This is what the combustion models I know of are based on. The theory I studied involved mixtures of gaseous reactants only though, so you immediately have a big complication wit modelling the combustion between a solid and gas, ie. on a surface. Try to model an infinite wall of coal burning in 100% pure oxygen on one side? If you model this accurately, maybe you have a research paper you can publish!

3. Nov 12, 2009

### Kmenex

MikeyW,

Yes, what you suggest is truly what is needed and i figured that the model i was proposing was somewhat capable of being set to simple parameters, I.e make the radius of the cylinder very small. I was trying to short-cut the problem by ... basically outsourcing it to someone else... LOL... However on further reflection i see that my model assumes that information about individual coal bricks is readily obtainable. This is not the case, as my experience has proven, and in truth the only articles / examples i can find concerning similar scenarios involves heat and temp gradients in gases, like you had researched (was that university level thermodynamics by chance?).

Quick note, when i say coal here i mean CHARCOAL and not the more oily coal used in industrial production of energy.

IN pursuit of a simpler model i think it would be practical to first consider a single coal brick burning in various environments, I.E air or oxygen as you propose.. Here is the main problem i have, i don't know if the combustion rate near the center of the mass of the coal if different then upon the surface, and i have no way to measure as my thermometer capable of 1000C measurement is broken somehow.. So in essence what is needed is information about how heat flows within an individual brick. Hell, i could do with a chemical description of the coal first since. I guess in these scenarios it is best to bring model and experiment together.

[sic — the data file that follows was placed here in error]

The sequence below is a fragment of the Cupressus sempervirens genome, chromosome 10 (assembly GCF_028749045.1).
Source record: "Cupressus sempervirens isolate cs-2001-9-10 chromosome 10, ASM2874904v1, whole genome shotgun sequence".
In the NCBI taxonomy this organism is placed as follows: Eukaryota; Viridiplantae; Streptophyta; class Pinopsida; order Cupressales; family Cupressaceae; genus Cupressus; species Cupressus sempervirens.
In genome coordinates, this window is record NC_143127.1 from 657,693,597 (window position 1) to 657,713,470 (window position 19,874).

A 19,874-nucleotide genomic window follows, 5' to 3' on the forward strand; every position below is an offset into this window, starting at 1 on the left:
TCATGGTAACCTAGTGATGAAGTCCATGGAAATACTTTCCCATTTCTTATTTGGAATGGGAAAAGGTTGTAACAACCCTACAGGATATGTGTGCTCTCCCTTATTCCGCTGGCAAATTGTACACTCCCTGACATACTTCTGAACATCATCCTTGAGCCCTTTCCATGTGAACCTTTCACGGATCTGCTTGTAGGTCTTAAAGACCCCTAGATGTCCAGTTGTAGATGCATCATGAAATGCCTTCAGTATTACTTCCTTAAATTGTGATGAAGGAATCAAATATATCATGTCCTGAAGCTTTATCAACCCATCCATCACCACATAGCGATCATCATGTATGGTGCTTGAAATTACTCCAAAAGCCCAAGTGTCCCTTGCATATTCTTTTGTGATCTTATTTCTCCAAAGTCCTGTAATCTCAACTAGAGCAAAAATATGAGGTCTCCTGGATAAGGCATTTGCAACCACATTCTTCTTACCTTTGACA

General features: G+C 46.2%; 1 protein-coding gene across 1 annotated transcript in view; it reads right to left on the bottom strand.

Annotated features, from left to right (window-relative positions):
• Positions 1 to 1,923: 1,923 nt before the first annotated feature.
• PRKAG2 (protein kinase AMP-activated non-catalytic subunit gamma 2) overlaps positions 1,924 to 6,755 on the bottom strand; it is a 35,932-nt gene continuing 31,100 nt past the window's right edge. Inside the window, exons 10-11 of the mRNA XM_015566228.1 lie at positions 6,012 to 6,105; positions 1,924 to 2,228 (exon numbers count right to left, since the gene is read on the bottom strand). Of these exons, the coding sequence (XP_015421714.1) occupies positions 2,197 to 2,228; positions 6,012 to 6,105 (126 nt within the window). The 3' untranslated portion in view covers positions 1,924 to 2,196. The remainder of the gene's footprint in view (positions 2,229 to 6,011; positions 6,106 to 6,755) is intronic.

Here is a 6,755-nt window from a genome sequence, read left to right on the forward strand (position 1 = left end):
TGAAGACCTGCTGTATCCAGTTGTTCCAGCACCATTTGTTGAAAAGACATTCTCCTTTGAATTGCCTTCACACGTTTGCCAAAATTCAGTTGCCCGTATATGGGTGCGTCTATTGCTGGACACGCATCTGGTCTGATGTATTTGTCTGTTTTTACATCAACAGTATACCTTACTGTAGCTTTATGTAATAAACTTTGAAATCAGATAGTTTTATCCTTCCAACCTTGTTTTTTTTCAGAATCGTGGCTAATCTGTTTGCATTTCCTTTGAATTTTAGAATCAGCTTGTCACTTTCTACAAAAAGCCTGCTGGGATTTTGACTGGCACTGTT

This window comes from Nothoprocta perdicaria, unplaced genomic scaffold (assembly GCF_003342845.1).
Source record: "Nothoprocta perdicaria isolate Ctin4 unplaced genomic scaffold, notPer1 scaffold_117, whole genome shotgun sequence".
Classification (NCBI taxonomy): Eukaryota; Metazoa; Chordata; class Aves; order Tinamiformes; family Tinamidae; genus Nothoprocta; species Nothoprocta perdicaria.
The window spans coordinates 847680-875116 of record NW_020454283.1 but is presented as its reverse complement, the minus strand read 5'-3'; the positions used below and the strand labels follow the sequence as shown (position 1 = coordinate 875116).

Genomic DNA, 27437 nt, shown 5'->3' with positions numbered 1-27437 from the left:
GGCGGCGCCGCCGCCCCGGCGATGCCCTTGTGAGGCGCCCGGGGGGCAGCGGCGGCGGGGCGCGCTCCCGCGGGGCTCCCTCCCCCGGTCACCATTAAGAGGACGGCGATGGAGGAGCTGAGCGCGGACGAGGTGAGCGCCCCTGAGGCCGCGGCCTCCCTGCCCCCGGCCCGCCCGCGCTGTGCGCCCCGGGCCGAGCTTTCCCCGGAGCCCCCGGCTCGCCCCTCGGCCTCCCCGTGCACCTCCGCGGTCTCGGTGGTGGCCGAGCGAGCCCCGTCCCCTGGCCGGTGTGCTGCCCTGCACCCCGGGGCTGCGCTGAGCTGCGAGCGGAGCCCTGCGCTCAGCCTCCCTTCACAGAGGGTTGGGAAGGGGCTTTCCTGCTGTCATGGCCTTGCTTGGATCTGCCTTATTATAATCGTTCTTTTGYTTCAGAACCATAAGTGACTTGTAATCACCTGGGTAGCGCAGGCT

One other thing, when it comes to individual masses of char-coal the form of the mass is important in determining the combustion/heat flow. Most bricks come in a oval type shape.

Well, enough rambling, i best do some measurements and slap-dash together some equations. I will need help here and i hope that no one minds if i continue to submit questions and comments concerning this topic.

-Kyle

Last edited: Nov 12, 2009
4. Nov 12, 2009

### mikeph

Yeah, it was a late undergrad/early graduate course on the mathematics of combustion theory, as I understand the field is very upcoming and exciting with many of the important results being derived only a few tens of years ago. Arrhenius' law is a good starting point for modelling the combustion, but like you said, it is a good idea to see how a single piece of coal will burn. My instinct is that it will only burn on the surface, and there will be some sort of air flow which sees the burnt mixture rise in a column above the coal, and unburnt oxygen being drawn up from below, so basically a flow of gaseous fuel into the flame region from one side, and exiting on the other side. Then the flame region is responsible for (a) lowering the concentration of oxygen in the flow and (b) causing a dramatic rise in temperature. I don't know how the charcoal will actually burn, though- perhaps you could exploit the idea that a lot of oxygen reacts with a tiny bit of carbon to "assume" the charcoal is unchanged over a reasonable time period?

I think a physical understanding of where the combustion happens is key- and I don't know this!

When we learnt it, the flame region was a well-defined region over which the temperature gradient was big, and we used asymptotic analysis to treat it as a boundary layer where all the meaningful chemistry happened. The geometry of the problem was crucial to understanding this, so I think the first thing is to work out where exactly the flame is in the coal.